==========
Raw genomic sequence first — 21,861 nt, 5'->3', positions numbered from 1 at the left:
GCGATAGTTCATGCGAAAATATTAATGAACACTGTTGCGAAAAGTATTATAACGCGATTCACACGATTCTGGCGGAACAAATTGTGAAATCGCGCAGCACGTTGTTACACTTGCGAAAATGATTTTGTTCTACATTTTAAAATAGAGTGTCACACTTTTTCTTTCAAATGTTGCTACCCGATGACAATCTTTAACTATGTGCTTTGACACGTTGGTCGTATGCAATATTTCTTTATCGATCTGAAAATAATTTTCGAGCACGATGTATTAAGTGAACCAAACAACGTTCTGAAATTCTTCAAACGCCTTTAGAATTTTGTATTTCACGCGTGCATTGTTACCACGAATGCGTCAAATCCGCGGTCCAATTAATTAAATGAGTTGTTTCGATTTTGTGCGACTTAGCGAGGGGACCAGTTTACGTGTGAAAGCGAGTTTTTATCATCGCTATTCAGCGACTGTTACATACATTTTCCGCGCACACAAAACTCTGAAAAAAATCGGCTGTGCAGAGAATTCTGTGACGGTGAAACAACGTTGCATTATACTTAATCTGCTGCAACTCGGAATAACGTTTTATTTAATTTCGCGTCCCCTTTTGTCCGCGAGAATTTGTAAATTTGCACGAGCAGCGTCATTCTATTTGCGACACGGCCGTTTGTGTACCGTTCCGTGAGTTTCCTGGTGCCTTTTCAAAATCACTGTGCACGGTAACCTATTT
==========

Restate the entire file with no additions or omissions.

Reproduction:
Raw genomic sequence first — 21,861 nt, 5'->3', positions numbered from 1 at the left:
GCGATAGTTCATGCGAAAATATTAATGAACACTGTTGCGAAAAGTATTATAACGCGATTCACACGATTCTGGCGGAACAAATTGTGAAATCGCGCAGCACGTTGTTACACTTGCGAAAATGATTTTGTTCTACATTTTAAAATAGAGTGTCACACTTTTTCTTTCAAATGTTGCTACCCGATGACAATCTTTAACTATGTGCTTTGACACGTTGGTCGTATGCAATATTTCTTTATCGATCTGAAAATAATTTTCGAGCACGATGTATTAAGTGAACCAAACAACGTTCTGAAATTCTTCAAACGCCTTTAGAATTTTGTATTTCACGCGTGCATTGTTACCACGAATGCGTCAAATCCGCGGTCCAATTAATTAAATGAGTTGTTTCGATTTTGTGCGACTTAGCGAGGGGACCAGTTTACGTGTGAAAGCGAGTTTTTATCATCGCTATTCAGCGACTGTTACATACATTTTCCGCGCACACAAAACTCTGAAAAAAATCGGCTGTGCAGAGAATTCTGTGACGGTGAAACAACGTTGCATTATACTTAATCTGCTGCAACTCGGAATAACGTTTTATTTAATTTCGCGTCCCCTTTTGTCCGCGAGAATTTGTAAATTTGCACGAGCAGCGTCATTCTATTTGCGACACGGCCGTTTGTGTACCGTTCCGTGAGTTTCCTGGTGCCTTTTCAAAATCACTGTGCACGGTAACCTATTT